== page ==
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This chapter explores the nature of work where human labor is a complement to machines and considers its import for meaningful work and social well-being. It argues that a key element for social well-being is to recognize and revalue the human labor in automation. Although essential for many forms of automation, the human role is often obscured. This under-examined area warrants attention for its social effects in the wake of job transformation. The chapter makes visible how human labor is central to automated work and posits that recognition and revaluation recenters the human and contributes to social well-being.

The chapter begins by contextualizing the discussion within current frameworks for understanding automation and its effects on work and social well-being. These tend to cycle between dystopian fear about the loss of work and utopian hype about the freedom from work. A critique is offered for movement beyond these two frames that argues for consideration of the ways in which automation transforms work and alters the role of the human worker. Next, the chapter presents the concepts of “fauxtomation,” heteromation, and human infrastructures as heuristics for understanding the ways in which human labor is hidden in augmented and automated work. The recognition and revaluation of concealed human labor is advanced through the example of Robotic Process Automation (RPA) that illustrates the human role in automated work. The chapter concludes with a discussion of strategies for reclaiming the human role in augmented and automated work in ways that maintain social well-being in a highly automated job market.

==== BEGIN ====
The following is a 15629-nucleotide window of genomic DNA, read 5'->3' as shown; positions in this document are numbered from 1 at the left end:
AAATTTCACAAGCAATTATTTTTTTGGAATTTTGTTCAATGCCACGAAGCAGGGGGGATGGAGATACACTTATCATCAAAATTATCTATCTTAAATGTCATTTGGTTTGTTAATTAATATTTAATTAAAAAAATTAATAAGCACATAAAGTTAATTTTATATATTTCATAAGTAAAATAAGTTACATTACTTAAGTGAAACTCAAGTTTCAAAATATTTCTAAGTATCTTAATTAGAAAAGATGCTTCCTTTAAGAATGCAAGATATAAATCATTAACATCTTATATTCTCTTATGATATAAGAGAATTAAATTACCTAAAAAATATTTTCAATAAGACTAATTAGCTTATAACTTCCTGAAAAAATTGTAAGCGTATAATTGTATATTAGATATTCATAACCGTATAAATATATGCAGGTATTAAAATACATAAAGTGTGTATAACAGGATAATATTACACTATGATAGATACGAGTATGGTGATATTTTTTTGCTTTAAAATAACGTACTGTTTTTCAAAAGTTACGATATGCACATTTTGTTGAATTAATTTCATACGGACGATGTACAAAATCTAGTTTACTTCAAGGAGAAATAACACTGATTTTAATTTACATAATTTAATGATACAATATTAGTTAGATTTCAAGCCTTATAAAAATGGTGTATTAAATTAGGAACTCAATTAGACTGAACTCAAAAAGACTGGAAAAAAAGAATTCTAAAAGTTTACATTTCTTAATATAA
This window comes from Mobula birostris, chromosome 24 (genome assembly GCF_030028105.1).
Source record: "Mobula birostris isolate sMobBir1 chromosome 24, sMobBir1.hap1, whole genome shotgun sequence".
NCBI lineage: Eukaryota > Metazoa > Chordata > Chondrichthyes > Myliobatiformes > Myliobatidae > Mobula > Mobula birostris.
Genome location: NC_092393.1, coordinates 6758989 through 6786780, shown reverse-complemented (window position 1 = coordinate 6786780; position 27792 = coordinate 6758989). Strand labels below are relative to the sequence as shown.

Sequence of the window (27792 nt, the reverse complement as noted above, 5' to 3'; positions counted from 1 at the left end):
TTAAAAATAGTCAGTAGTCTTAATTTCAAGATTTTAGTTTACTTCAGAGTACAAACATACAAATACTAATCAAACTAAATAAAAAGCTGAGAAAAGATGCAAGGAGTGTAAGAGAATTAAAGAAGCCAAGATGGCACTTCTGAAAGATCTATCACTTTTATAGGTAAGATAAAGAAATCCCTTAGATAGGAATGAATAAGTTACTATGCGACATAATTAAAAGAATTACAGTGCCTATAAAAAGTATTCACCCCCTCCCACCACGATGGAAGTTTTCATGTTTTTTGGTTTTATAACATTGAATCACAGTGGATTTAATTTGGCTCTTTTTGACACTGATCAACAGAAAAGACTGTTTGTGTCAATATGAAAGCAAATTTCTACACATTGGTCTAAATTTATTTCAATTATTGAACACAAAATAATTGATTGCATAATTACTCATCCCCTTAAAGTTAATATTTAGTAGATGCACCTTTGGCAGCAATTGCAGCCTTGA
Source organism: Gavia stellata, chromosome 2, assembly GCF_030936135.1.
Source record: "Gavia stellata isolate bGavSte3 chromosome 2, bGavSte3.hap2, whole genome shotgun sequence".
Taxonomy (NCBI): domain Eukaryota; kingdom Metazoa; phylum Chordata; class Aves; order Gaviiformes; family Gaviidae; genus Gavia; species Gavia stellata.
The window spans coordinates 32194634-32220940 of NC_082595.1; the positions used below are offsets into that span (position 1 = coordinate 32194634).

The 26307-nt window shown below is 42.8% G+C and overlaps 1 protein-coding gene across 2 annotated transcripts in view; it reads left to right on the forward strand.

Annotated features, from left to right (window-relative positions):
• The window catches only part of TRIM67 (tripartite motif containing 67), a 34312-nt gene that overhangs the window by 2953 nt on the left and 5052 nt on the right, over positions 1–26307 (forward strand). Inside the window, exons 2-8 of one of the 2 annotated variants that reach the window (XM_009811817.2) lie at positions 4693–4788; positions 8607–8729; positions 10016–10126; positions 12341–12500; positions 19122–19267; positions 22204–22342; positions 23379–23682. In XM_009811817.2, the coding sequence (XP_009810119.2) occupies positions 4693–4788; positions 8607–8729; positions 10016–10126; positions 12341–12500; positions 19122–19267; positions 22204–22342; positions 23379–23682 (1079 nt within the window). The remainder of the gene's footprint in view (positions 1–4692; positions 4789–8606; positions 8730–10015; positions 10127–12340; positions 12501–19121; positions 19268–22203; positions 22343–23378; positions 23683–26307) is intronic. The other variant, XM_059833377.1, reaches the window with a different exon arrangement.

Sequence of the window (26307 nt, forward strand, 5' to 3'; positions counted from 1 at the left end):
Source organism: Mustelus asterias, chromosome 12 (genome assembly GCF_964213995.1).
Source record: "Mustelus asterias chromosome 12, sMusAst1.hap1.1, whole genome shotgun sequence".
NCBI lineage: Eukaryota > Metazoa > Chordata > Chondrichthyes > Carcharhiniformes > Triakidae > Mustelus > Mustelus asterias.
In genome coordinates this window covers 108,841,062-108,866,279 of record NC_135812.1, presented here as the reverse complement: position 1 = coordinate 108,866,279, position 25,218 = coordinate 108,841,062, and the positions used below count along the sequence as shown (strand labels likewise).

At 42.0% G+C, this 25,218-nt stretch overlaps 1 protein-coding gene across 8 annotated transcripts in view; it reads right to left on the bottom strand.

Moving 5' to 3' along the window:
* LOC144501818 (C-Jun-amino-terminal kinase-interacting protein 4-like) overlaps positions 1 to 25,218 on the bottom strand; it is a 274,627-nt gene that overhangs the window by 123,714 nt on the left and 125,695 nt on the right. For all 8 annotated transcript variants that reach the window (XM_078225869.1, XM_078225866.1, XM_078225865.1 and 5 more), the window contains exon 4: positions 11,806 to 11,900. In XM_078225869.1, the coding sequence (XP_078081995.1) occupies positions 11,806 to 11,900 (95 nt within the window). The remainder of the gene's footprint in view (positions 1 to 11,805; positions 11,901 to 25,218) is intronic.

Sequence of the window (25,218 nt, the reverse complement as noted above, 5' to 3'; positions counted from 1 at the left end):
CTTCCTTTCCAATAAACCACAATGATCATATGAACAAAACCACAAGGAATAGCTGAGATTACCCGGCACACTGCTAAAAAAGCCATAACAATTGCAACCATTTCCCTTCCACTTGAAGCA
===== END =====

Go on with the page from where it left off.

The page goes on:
Key Terms in this Chapter

Engels Pause: Named after the German philosopher Frederick Engels. It refers to the fifty-year period in the nineteenth-century Industrial Revolution in the U.K. when workers’ wages were flat despite increased productivity from automation.

Robotic Process Automation: Software used to automate tasks across applications and systems of an organization.

Fauxtomation: Coined by writer and artist Astra Taylor. It combines the word “faux” meaning fake with automation to express how work accomplished through human effort is falsely perceived as automated.

Human Infrastructures: Denotes the essential role of human labor in socio-technical systems that enables automation.

Automation: A range of advanced developments in information technology and computing applied to work to make a device, process, or system self-operative.

Augmented Intelligence: A range of technologies including machine learning, predictive analytics, natural language processing, and object recognition applied to work.

Artificial Intelligence: Forms of machine learning, neural networks, deep learning, and natural language processing used to automate tasks.

Heteromation: Created by cognitive scientist Bonnie Nardi. The term identifies human labor in automated work that is hidden and uncompensated.